Thursday, January 28, 2016

The Scene of a Hanging

The scene of a hanging:

The guilty walked slowly as their heads were covered in white linen, they could only see their feet as they awkwardly stumble walked to their hanging fate.  Their motorization restricted by tightly bound ropes which twist in the dirt and rake the skin red on their bare legs, goose pimpled from their short but cold journey.  They are covered by dirt smudged sheets, like pretend ghosts; some rank drunk offering foul repentance for any approaching onlookers, others chillingly quiet and resolved as they make their death march.  

The warden leads them one by one into a cart, led by pike and sword to be dragged behind a horse’s ass and displayed to the carnival that waits.   More indignation before the end; the town is crossed, a half mile march to the gibbet.  They can smell the thunderous aroma of horse shit; hear the gaffs of the quant village folk further condemning them, mind split between the spectacle passing by in the street and their morning choirs.  A chaplain sings verses and offers final salvation expertly ignoring the bellow of the buzzing crowd assaulting the cart from all sides, natives now thirsty to see the final act of the bloody ritual.  As the fevered pitch of slurs peaks the chaplain hits an even higher octave, until at last all singing is done, and there are no more psalms to offer.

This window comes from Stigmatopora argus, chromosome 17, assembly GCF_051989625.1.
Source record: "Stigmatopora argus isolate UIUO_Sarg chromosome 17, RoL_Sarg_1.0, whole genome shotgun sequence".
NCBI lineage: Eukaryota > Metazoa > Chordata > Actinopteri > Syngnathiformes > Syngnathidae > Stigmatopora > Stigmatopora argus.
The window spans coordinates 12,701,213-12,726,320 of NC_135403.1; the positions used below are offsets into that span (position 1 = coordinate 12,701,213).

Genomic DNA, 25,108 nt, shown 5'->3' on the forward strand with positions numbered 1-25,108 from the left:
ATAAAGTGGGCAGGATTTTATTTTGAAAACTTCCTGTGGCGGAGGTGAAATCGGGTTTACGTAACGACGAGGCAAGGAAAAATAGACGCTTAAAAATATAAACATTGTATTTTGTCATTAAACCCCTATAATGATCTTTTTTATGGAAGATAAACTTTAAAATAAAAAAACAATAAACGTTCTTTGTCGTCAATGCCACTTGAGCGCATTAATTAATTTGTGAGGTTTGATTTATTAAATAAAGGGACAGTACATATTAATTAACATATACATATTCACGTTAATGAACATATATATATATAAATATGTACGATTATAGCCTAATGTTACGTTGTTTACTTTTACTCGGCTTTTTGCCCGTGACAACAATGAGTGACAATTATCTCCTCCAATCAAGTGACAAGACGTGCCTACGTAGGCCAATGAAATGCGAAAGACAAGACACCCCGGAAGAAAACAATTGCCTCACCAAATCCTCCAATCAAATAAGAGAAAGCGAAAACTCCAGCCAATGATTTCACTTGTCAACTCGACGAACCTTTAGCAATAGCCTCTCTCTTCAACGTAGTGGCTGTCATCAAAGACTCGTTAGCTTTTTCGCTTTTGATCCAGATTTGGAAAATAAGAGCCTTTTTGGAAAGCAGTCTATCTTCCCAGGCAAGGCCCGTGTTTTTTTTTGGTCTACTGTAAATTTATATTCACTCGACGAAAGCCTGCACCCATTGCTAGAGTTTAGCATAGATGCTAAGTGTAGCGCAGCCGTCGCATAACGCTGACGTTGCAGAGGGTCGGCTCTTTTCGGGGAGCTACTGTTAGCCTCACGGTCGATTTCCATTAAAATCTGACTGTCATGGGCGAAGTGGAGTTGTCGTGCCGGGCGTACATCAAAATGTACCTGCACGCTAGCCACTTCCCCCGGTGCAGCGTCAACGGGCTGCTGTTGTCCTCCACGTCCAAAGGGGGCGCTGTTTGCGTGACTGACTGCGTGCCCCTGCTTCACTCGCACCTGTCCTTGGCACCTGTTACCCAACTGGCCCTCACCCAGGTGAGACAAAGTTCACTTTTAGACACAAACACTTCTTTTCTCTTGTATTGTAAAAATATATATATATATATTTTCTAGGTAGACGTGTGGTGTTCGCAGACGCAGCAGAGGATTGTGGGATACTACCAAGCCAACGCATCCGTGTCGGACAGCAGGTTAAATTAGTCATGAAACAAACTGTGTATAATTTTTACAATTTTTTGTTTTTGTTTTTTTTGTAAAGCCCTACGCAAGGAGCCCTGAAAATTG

The noose is placed, the cart is pulled, and all hang as one.  The friends and relatives of the damned pull at their feet to ease their way to death’s embrace.  After a few moments the sky dance ends, and it is over.

But the hangman’s job is never done, he strips the clothes from the bodies of a few, sells their final fur to relatives, and the rest of the mess goes to surgeons.  Teeth are pulled by pliers and placed in decorative baubles to be used later as dentures.  The truly damned are left to hang, covered in fat and tallow, bound by heavy chains; there they rot in public until they are reclaimed by dust.